Texas nonprofit aims to solve two problems: Homelessness and environmental cleanup

To date, the program has paid out over $100,000 in earned income and helped 24 individuals experiencing homelessness secure stable housing.

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Image Credit: Jordan Vonderhaar/The Texas Tribune

One nonprofit organization in Austin, Texas is the force behind coordinating the city’s homelessness response system in an effort for positive change. The Other Ones Foundation (OOF) is providing “low barrier employment” paired with case management in “transitioning Austin’s homeless neighbors into an engaged community through shelter, opportunity, and support,” according to the organization’s website.

“We believe in the extraordinary value of every human life, and that everyone deserves to be fulfilled.”

OOF is a multi-agency work group that provides the resources necessary to find housing and income to individuals in Austin who might be experiencing homelessness. The organization’s “first big idea” was a fleet of homeless shelters called the Mobile Micro Shelter. While this idea to provide safe homeless shelters in ever-changing locations is still in the works, one program developed by OOF that came to fruition is helping to serve the homeless community in Austin with earned income. Workforce First Program offers the homeless an opportunity to earn an income at $15 an hour including lunch and round trip transportation and focuses on environmental cleanup—some jobs include covering up graffiti as well as cleaning city streets, parks and homeless camps.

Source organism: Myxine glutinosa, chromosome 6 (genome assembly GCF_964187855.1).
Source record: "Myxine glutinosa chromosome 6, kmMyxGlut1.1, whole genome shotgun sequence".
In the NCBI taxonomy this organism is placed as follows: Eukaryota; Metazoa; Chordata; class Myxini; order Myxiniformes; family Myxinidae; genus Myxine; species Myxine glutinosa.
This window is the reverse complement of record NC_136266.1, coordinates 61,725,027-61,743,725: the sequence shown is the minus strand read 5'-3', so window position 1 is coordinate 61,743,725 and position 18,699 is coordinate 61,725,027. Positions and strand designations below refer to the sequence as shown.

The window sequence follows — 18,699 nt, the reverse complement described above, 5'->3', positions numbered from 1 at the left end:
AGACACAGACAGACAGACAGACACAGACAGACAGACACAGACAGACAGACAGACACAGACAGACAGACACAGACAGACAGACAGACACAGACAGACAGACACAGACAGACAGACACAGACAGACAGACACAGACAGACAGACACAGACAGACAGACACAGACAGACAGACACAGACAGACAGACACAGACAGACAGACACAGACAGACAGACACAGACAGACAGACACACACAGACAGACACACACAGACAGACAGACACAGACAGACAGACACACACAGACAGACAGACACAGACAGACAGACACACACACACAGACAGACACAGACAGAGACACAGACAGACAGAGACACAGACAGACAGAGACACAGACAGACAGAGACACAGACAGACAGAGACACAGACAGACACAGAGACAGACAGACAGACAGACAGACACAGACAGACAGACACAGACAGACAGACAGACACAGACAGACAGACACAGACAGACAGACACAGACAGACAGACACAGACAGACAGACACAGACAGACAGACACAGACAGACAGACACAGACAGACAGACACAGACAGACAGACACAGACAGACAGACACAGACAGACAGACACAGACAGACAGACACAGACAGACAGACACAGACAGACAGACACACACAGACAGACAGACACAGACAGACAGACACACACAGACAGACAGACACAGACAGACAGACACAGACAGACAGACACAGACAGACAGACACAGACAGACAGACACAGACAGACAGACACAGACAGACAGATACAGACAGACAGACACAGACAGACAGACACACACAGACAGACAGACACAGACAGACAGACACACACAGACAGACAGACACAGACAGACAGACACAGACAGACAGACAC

“This program is playing a critical role in our city’s coordinated homelessness response system, not just by getting people off of street corners and onto job sites, but by instilling in them a sense of hope, dignity, and self-worth that’s often lost in the chaos and isolation of the streets,” Chris Baker, OOF’s executive director, said.

Workforce First partners with organizations as well as conducting it’s own outreach to help identify eligible workers who are experiencing or have experienced homelessness and are at least 18 years of age. Pay is distributed at the end of every work day.

To date, the program has paid out over $100,000 in earned income and helped 24 individuals experiencing homelessness secure stable housing.

“This is not only about people earning a dignified income; it’s about being a force for positive change in the lives of our homeless neighbors,” Baker said. “By offering the opportunity to be of service to their community, we see them becoming engaged and proud members of that community.”

With OOF’s goal is to help individuals find permanent housing and financial stability, the company’s headquarters serves as a drop-in center for anyone experiencing homelessness in the great Austin area to have access to food, water, showers, laundry facilities, computers with free internet and day sleep facilities.

“We’re all about the marginalized. The vulnerable. Those ‘other ones’ out there living on the fringes.”

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Ashley is an editor, social media content manager and writer at NationofChange. Before joining NoC, she was a features reporter at The Daily Breeze – a local newspaper in Southern California – writing a variety of stories on current topics including politics, the economy, human rights, the environment and the arts. Ashley is a transplant from the East Coast calling Los Angeles home.

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